This activity can be presented in different ways depending on how much information the students are given and how much guidance the teacher wishes to provide. This activity can be used at the beginning of the unit on cells to introduce the concept of a cell, but it can also be used in a more traditional way to support other lessons on the cell. One can introduce the concept of pH, connect that with students’ prior knowledge, and then introduce the question of pH on the cellular level. Cells are 70% water—are they at neutral pH? Is the pH of a cellular compartment neutral, basic, or acidic? Are Paramecia little creatures like animals with digestive compartments like the intestine at pH 7, or are these compartments similar to a lysosome (or stomach), which has a low pH?
We like to emphasize the importance of different environments in the cell, that the cell creates these environments, and that membranes play a fundamental role in separating these environments. ATP synthesis, gas exchange, nutrient delivery, digestion, waste removal, action potentials in nerves, and muscle contraction are just some of the processes that require different intracellular environments on either side of a membrane.
One of the best-known examples of how membranes allow cells to create and maintain different environments involves pH. H+ ions are pumped into organelles from the cytoplasm by proteins in the membrane, thereby lowering the pH inside the organelle compartment. Since the digestive enzymes in lysosomes only work in a very acidic environment, the cell is protected if these enzymes should leak out into the pH-neutral cytoplasm, where they will not be at their optimum pH.
The acidic environment inside lysosomes is well-known, but other organelles such as endosomes and the Golgi complex also have acidic interiors, although the pH is not as low as in lysosomes. Cells use several systems to maintain a near-neutral pH in the cytoplasm. Mitochondria pump protons into the intermembrane space, and these protons drive the synthesis of ATP. Many viruses, including influenza, exploit the acidic environment of the endosome to enter a cell. The low pH triggers the entry of the viral nucleic acid into the cytoplasm before the virus reaches the lysosomes, thereby avoiding destruction.
Using microscopes and fluorescent indicators, scientists can not only measure the concentration of different ions, including H+ (pH), inside cells or organelles but they also can measure changes in the concentrations of these ions that occur during cellular processes. These molecules change their properties, like the color changes of pH indicators, when they bind ions, and these changes can be detected and quantified using software programs. These indicators are powerful tools that enable researchers to actually measure things that are very tiny.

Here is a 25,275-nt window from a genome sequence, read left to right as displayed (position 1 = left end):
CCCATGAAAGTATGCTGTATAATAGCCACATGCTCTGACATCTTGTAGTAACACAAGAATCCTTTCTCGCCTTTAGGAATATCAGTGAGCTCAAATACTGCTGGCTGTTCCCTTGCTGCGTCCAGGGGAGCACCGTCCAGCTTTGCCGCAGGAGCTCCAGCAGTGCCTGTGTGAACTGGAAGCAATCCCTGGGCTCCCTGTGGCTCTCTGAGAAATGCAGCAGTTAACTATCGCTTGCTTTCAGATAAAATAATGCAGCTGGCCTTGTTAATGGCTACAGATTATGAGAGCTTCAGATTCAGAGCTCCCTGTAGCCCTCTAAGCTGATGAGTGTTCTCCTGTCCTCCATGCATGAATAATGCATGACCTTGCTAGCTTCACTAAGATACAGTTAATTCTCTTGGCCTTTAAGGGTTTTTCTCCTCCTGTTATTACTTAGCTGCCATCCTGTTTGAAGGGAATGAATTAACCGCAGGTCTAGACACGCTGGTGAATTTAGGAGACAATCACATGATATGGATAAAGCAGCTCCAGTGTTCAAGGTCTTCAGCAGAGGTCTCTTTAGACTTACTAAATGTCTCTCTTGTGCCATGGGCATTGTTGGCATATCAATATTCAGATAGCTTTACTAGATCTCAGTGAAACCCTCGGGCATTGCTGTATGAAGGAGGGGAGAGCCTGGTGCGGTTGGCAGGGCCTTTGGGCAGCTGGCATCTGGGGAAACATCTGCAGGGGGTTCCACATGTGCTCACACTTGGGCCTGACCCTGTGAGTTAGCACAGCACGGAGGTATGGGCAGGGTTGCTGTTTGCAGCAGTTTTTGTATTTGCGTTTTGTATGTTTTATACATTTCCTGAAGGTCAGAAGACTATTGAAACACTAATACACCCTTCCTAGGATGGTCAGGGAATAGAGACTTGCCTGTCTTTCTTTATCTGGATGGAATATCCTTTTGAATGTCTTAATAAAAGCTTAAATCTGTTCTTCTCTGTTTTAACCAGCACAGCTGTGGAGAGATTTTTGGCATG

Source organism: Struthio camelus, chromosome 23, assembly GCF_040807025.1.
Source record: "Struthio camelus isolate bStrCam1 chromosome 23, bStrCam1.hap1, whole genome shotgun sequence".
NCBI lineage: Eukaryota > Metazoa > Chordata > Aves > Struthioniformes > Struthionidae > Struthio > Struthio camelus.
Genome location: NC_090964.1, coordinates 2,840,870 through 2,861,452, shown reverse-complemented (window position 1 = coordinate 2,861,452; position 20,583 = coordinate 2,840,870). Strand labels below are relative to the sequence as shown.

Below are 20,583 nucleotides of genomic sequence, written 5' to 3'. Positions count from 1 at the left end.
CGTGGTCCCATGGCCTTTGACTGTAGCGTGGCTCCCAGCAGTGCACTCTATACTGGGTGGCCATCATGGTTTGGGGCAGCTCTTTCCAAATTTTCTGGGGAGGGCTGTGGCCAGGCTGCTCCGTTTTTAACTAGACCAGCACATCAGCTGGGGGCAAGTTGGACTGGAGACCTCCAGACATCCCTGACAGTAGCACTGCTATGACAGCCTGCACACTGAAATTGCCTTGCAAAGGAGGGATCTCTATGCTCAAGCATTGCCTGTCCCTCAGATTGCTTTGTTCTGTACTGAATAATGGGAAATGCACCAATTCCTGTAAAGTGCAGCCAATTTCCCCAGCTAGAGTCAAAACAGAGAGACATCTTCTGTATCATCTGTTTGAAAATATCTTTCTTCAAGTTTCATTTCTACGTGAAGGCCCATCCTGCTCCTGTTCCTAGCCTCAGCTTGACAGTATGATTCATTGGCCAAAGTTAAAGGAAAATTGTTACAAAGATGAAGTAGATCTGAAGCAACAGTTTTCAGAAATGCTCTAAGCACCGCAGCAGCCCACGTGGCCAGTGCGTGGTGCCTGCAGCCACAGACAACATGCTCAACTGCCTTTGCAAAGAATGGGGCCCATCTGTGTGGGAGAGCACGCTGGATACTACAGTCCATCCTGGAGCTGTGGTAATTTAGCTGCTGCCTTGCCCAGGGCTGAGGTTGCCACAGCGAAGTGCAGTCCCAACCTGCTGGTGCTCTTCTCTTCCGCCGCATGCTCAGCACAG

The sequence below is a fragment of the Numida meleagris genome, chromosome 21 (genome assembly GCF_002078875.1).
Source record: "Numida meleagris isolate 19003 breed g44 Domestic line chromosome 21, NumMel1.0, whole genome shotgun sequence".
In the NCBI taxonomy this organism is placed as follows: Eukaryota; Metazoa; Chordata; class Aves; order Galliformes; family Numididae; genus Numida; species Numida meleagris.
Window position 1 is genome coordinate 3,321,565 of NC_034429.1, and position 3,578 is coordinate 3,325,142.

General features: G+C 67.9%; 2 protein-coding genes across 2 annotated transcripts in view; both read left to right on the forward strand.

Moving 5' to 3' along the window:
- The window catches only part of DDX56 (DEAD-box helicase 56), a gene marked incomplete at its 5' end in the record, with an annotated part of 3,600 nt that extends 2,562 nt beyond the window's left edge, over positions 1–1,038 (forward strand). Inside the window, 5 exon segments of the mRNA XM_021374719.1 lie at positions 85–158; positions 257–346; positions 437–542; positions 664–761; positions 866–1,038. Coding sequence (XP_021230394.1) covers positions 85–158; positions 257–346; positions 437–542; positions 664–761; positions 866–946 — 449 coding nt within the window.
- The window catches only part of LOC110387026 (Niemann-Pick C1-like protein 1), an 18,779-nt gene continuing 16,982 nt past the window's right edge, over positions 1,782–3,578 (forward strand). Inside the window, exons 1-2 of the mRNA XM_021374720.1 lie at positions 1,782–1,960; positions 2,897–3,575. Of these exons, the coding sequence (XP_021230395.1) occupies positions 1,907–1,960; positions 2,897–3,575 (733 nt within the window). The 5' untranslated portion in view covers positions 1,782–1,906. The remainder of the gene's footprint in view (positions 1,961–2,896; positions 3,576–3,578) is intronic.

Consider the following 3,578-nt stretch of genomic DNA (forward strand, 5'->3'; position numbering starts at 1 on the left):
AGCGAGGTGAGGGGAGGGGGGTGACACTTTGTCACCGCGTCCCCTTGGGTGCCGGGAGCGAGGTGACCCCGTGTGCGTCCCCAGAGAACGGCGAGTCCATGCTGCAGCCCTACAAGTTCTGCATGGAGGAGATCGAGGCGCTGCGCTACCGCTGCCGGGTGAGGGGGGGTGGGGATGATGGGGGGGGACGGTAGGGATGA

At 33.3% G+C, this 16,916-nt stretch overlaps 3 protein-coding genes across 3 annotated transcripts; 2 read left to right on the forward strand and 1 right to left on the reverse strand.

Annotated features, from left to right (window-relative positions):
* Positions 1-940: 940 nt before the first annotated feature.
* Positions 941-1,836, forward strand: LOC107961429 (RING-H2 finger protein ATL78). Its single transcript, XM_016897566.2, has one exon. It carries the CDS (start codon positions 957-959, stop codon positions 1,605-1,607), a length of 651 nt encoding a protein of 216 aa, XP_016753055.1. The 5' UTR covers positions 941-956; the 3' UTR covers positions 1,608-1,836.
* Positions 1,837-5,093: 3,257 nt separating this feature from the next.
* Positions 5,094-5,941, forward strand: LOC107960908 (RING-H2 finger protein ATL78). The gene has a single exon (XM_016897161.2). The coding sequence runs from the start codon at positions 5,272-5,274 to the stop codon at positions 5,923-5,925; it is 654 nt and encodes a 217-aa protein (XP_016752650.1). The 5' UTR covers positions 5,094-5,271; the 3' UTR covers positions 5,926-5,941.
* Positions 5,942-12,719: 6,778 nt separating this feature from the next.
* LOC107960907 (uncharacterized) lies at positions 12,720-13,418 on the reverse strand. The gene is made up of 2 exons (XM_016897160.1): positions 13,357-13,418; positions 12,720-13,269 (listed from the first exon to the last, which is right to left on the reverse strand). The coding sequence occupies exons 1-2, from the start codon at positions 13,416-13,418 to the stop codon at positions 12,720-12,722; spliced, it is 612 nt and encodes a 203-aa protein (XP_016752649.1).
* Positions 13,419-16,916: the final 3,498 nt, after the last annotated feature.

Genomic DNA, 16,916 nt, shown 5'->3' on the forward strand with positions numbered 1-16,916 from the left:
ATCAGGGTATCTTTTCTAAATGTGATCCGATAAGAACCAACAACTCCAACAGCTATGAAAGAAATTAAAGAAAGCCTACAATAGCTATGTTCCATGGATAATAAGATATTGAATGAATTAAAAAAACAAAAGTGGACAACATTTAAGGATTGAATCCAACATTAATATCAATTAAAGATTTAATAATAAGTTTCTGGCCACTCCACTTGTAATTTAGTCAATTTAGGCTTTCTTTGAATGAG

This activity is similar in many ways to a fishing trip. Students must “fish” out a few Paramecia from the stock supply. They must add the “bait,” in the form of indicators, to their samples, then search for protists that have “taken the bait.” Like fishing, many things can happen, and there can be varying degrees of success, but it still can be fun and educational. We have found that students enjoy hunting the Paramecia and watching them swim around. Students are excited when they detect the colored organelles and observe variations in color produced by different indicators. There always seems to be one student who knows where all the Paramecia are in the stock container or can find them best under the microscope.
This activity reminds us that facts we now take for granted in science were determined experimentally by scientists such as Metchnikoff. Students experience the challenges and unpredictability of research at the cellular level, the same challenges that Metchnikoff faced. In this way, students are introduced to the authentic nature of science (McComas 2005).
Edward Cluett (email@example.com) is an assistant professor of biology at Ithaca College in Ithaca, NY; Jessica Gould (firstname.lastname@example.org) is a teacher at Oliver Wendell Holmes Middle School in Fairfax, VA.
McComas, W. 2005. Laboratory instruction in the service of science teaching and learning. The Science Teacher 72(7): 24–30.
Metchnikoff, E. 1893. Lectures on the comparative pathology of inflammation. London: Kegan Paul, Trench, Trubner & Co.
Morholt, E., and P.F. Brandwein. 1986. A sourcebook for the biological sciences. 3rd ed. San Diego: Harcourt, Brace, Jovanovich.
National Research Council (NRC). 2000. Inquiry and the national science education standards. Washington, DC: National Academy Press.